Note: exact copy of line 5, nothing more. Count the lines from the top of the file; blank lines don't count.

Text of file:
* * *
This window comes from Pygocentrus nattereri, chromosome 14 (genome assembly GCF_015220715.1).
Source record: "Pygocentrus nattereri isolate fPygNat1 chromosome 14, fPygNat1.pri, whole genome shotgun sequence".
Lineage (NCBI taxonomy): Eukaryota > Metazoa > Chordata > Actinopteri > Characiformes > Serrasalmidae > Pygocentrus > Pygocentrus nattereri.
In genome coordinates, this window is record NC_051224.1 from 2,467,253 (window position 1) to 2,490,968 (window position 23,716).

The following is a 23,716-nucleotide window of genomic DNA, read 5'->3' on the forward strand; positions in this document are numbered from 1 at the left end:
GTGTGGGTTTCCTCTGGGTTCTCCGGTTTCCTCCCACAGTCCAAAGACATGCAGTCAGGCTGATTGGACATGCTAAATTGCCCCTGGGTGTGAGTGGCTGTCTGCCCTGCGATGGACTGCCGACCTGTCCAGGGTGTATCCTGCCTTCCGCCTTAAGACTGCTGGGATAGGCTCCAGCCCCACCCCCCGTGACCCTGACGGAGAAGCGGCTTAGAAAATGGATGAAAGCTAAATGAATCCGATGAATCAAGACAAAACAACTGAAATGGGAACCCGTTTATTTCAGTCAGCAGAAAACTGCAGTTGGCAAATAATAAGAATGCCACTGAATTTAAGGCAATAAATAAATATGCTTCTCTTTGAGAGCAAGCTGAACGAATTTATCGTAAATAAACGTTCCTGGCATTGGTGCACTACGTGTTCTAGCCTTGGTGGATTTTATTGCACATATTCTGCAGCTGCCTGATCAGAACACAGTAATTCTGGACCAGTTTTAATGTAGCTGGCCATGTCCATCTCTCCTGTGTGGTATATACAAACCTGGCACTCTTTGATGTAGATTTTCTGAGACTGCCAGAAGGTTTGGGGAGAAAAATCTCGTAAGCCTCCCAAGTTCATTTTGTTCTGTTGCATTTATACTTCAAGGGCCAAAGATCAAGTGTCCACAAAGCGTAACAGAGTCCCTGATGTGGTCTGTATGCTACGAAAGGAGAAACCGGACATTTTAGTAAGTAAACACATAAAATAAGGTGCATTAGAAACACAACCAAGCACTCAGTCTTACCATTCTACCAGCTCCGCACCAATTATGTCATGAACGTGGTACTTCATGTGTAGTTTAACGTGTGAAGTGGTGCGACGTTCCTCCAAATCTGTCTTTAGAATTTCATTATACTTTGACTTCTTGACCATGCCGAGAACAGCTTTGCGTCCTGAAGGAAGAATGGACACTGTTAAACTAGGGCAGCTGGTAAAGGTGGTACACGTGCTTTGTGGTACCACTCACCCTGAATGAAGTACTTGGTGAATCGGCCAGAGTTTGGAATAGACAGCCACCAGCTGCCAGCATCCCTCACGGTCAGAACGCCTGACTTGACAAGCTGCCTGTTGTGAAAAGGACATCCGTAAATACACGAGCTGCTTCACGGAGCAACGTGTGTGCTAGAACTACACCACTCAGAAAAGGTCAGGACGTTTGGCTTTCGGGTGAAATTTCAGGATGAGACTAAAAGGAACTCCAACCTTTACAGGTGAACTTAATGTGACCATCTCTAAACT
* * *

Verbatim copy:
The following is a 23,716-nucleotide window of genomic DNA, read 5'->3' on the forward strand; positions in this document are numbered from 1 at the left end: